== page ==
However, the methodology by which the Bureau of Labor Statistics computes the consumer price index does not show anything remotely resembling this frantic behavior. Home prices do not appear directly at all in the two main consumer price indexes in the US, the CPI and the separate personal consumption expenditure price index (PCEPI) calculated by the Bureau of Economic Analysis as part of the exercise for determining nominal and real GDP. They use a concept called “owners’ equivalent rent of primary residence.” They survey the small number of homes that are rented and then make the assumption that homeowners pay themselves a rent equivalent to what is happening in this narrow rental market for single-family homes. This category carries the single-most important weight in the calculation of the CPI (although it has a much lesser weight in the PCEPI). And it is up only a modest 2.3% over the past twelve months, a tiny fraction of home price rises in the marketplace. While most economists support the methodology behind the calculation, the huge disparity raises serious questions about whether the consumer price index is understating the inflationary consequences of rising home prices.


Source: Bloomberg,

Recently, the Federal Reserve has indirectly blessed the alternative index for measuring inflation at the consumer level by shifting the commentary and the published forecasts to the PCEPI from the CPI. The PCEPI usually shows lower inflation than the CPI. Over the past forty years, it has averaged about 0.7 percentage point a year lower. But in the past few years, changes in the way both the CPI and the PCEPI are calculated has narrowed the divergence.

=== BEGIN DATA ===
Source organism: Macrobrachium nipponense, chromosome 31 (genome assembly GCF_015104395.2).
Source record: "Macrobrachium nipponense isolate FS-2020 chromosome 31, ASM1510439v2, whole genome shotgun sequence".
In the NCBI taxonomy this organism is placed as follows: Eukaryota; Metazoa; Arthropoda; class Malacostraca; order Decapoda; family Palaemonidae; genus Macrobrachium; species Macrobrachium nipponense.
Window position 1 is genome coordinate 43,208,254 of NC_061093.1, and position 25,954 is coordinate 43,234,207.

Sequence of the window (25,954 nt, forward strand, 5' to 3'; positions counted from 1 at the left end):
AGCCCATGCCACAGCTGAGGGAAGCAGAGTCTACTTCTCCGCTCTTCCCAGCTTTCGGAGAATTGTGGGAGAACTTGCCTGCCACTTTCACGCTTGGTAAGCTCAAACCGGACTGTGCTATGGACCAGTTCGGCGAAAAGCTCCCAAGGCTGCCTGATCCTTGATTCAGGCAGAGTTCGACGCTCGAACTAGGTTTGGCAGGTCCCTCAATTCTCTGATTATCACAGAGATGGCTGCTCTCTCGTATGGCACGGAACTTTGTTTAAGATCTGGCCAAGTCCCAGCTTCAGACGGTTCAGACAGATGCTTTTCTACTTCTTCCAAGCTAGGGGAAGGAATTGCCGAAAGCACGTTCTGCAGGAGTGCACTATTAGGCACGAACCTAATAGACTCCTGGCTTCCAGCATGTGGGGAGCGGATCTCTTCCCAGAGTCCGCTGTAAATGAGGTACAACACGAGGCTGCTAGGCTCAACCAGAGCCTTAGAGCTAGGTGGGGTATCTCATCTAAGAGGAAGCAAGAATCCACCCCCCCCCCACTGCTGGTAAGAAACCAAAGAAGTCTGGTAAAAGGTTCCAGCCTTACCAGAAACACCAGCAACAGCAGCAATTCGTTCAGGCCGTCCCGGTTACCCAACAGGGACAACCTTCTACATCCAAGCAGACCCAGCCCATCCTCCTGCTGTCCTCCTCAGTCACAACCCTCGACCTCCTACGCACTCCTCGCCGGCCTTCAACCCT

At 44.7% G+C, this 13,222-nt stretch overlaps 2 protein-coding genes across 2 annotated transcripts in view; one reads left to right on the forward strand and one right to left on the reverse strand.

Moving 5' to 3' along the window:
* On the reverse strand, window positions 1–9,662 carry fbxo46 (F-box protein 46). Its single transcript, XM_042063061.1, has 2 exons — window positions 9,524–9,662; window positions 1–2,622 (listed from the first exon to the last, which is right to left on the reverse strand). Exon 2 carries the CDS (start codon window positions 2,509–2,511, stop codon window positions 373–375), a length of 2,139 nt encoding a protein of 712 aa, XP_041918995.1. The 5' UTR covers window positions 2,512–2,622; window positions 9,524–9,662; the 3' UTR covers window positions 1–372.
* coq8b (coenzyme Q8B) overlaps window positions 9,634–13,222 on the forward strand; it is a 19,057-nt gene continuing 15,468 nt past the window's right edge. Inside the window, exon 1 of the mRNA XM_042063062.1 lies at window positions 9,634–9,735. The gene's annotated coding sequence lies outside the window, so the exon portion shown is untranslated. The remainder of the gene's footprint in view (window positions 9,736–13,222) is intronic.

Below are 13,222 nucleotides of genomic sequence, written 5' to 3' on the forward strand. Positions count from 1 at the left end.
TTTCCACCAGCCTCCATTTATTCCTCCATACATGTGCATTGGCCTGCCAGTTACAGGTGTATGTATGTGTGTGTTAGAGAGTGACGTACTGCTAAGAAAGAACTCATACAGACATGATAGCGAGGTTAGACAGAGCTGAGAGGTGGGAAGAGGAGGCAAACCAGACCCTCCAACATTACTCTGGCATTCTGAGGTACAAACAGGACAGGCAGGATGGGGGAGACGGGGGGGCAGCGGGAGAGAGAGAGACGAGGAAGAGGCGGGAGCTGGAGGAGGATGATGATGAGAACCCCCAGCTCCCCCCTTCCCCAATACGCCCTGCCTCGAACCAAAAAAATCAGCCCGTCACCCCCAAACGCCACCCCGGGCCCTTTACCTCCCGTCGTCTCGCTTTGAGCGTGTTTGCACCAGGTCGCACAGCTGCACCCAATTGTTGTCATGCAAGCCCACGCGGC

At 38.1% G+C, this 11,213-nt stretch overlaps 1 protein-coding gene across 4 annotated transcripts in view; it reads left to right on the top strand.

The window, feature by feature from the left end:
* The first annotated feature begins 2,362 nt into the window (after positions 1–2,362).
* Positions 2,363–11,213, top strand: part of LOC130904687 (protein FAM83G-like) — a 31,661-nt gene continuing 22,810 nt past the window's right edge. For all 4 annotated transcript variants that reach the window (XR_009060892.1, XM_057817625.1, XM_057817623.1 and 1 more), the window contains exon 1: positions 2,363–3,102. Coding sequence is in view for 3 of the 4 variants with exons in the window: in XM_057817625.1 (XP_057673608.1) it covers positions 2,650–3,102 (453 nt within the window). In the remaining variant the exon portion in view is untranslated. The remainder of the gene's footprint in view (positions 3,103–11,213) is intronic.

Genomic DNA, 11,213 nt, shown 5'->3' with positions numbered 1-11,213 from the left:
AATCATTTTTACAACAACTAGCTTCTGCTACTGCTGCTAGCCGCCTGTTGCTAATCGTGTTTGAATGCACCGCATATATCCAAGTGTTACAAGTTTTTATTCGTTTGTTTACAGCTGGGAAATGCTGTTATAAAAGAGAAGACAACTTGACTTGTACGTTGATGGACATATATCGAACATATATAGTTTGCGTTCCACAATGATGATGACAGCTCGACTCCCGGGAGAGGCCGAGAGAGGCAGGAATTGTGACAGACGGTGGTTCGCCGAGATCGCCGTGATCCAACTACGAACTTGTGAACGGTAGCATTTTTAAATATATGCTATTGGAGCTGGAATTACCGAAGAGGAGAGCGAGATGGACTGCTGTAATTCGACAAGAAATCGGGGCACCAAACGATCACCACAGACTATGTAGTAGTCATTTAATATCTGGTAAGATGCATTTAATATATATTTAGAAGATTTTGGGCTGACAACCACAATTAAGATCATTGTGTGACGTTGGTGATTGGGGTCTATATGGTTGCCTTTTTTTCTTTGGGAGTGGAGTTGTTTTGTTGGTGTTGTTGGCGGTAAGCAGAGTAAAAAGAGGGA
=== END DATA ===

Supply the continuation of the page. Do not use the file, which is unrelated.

Source: Bloomberg

The trouble with the PCEPI is that it gives results that don’t square with common sense – nor with alternative sources of information. In particular, it places an enormous weight on the price of medical services. They account for a whopping 20% of the total index and 25% of the core index. By contrast, the weight for medical care in the CPI is just a little over 6%. That means that the validity of the PCEPI as an indicator of consumer inflation depends to a very large extent on the way medical care costs are estimated. And the unique method that the BEA uses to estimate those costs sometimes gives totally bizarre results. In particular, in the past year it has estimated that medical care prices have actually decelerated sharply, from a rate of 4% per annum to under 2. 5% per annum. This differs from the CPI’s different methodology, which shows medical services costs going up by 4.4% over the 12 months of 2004. Most of the difference between the CPI and PCEPI can be attributed to the divergence in the two price series in this important category.


Source: Bloomberg, BEA,

There is one clue that the CPI medical care price index is more credible than the PCEPI. That is found in the quarterly employment cost index, which splits out wages and other forms of compensation. Costs of benefits, mainly health care insurance, have been rising at a rate almost double that of wage increases, close to 6% per annum. That is far above the estimate of medical price increases that appears in the PCEPI.


Source: Bloomberg

This technical dispute might not amount to much except for the important fact that the Federal Reserve has adopted the PCEPI as its preferred measure of consumer inflation. But it may not be a more reliable indicator than the more familiar CPI, notwithstanding the statistical problems associated with that index. But there are some signs that methodological changes over the next few months will lead to an upward revision of PECEPI.

What is the Fed hearing from business contacts about US inflation? According to the Beige Book, inflationary pressures remained largely in check in December and early January. “While many manufacturers and builders continued to report small increases in input costs, price increases for final goods and services were generally modest. ” And many retailers told the Fed that competition was keeping them from raising prices to the consumer. This restrained inflation picture, if it holds up, will give everyone time to debate which price index is best. But until that controversy is resolved, the scattered signs of rising inflationary expectations are beginning to multiply.